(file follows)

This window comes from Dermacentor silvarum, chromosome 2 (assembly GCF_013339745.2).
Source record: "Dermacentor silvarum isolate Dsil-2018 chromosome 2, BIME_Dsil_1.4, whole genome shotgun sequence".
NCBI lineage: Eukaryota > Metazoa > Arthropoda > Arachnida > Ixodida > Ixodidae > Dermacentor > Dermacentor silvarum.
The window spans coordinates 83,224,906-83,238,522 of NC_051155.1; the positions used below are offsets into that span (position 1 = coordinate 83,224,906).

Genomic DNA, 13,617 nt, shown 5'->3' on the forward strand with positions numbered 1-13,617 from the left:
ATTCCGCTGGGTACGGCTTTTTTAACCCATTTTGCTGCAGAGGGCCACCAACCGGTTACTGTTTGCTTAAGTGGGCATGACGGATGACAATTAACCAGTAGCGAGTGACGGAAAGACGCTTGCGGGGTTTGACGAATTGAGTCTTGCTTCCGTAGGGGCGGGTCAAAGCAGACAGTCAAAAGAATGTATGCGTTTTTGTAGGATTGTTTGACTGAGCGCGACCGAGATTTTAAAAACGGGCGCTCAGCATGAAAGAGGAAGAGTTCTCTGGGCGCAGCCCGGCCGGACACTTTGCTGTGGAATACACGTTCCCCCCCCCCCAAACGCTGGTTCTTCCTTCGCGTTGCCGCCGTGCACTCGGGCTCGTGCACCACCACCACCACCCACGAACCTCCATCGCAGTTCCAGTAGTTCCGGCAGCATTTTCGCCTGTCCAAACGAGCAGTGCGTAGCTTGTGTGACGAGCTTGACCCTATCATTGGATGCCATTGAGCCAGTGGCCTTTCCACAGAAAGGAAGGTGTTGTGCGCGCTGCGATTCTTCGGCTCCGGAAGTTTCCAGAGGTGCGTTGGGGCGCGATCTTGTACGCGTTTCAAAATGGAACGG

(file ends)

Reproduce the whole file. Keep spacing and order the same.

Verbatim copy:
This window comes from Dermacentor silvarum, chromosome 2 (assembly GCF_013339745.2).
Source record: "Dermacentor silvarum isolate Dsil-2018 chromosome 2, BIME_Dsil_1.4, whole genome shotgun sequence".
NCBI lineage: Eukaryota > Metazoa > Arthropoda > Arachnida > Ixodida > Ixodidae > Dermacentor > Dermacentor silvarum.
The window spans coordinates 83,224,906-83,238,522 of NC_051155.1; the positions used below are offsets into that span (position 1 = coordinate 83,224,906).

Genomic DNA, 13,617 nt, shown 5'->3' on the forward strand with positions numbered 1-13,617 from the left:
ATTCCGCTGGGTACGGCTTTTTTAACCCATTTTGCTGCAGAGGGCCACCAACCGGTTACTGTTTGCTTAAGTGGGCATGACGGATGACAATTAACCAGTAGCGAGTGACGGAAAGACGCTTGCGGGGTTTGACGAATTGAGTCTTGCTTCCGTAGGGGCGGGTCAAAGCAGACAGTCAAAAGAATGTATGCGTTTTTGTAGGATTGTTTGACTGAGCGCGACCGAGATTTTAAAAACGGGCGCTCAGCATGAAAGAGGAAGAGTTCTCTGGGCGCAGCCCGGCCGGACACTTTGCTGTGGAATACACGTTCCCCCCCCCCCAAACGCTGGTTCTTCCTTCGCGTTGCCGCCGTGCACTCGGGCTCGTGCACCACCACCACCACCCACGAACCTCCATCGCAGTTCCAGTAGTTCCGGCAGCATTTTCGCCTGTCCAAACGAGCAGTGCGTAGCTTGTGTGACGAGCTTGACCCTATCATTGGATGCCATTGAGCCAGTGGCCTTTCCACAGAAAGGAAGGTGTTGTGCGCGCTGCGATTCTTCGGCTCCGGAAGTTTCCAGAGGTGCGTTGGGGCGCGATCTTGTACGCGTTTCAAAATGGAACGG